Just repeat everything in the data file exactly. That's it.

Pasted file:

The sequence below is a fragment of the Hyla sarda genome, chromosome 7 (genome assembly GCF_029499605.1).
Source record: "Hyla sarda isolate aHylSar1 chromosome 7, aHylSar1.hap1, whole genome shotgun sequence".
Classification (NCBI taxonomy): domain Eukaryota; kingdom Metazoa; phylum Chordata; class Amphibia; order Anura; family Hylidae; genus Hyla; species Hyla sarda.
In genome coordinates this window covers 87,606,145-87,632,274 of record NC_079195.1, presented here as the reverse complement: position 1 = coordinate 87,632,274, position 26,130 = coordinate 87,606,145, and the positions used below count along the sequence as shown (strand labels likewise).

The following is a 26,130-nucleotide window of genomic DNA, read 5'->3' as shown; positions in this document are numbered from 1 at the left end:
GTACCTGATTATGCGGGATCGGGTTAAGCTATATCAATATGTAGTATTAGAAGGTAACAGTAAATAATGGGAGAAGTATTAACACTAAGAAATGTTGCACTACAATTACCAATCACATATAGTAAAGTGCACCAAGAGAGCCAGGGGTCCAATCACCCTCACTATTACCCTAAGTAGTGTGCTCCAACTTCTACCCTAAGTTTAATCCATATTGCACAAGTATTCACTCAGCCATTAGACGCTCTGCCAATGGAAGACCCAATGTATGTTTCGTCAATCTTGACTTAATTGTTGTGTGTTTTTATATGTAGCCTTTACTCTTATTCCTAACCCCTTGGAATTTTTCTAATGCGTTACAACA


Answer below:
The sequence below is a fragment of the Hyla sarda genome, chromosome 7 (genome assembly GCF_029499605.1).
Source record: "Hyla sarda isolate aHylSar1 chromosome 7, aHylSar1.hap1, whole genome shotgun sequence".
Classification (NCBI taxonomy): domain Eukaryota; kingdom Metazoa; phylum Chordata; class Amphibia; order Anura; family Hylidae; genus Hyla; species Hyla sarda.
In genome coordinates this window covers 87,606,145-87,632,274 of record NC_079195.1, presented here as the reverse complement: position 1 = coordinate 87,632,274, position 26,130 = coordinate 87,606,145, and the positions used below count along the sequence as shown (strand labels likewise).

The following is a 26,130-nucleotide window of genomic DNA, read 5'->3' as shown; positions in this document are numbered from 1 at the left end:
GTACCTGATTATGCGGGATCGGGTTAAGCTATATCAATATGTAGTATTAGAAGGTAACAGTAAATAATGGGAGAAGTATTAACACTAAGAAATGTTGCACTACAATTACCAATCACATATAGTAAAGTGCACCAAGAGAGCCAGGGGTCCAATCACCCTCACTATTACCCTAAGTAGTGTGCTCCAACTTCTACCCTAAGTTTAATCCATATTGCACAAGTATTCACTCAGCCATTAGACGCTCTGCCAATGGAAGACCCAATGTATGTTTCGTCAATCTTGACTTAATTGTTGTGTGTTTTTATATGTAGCCTTTACTCTTATTCCTAACCCCTTGGAATTTTTCTAATGCGTTACAACA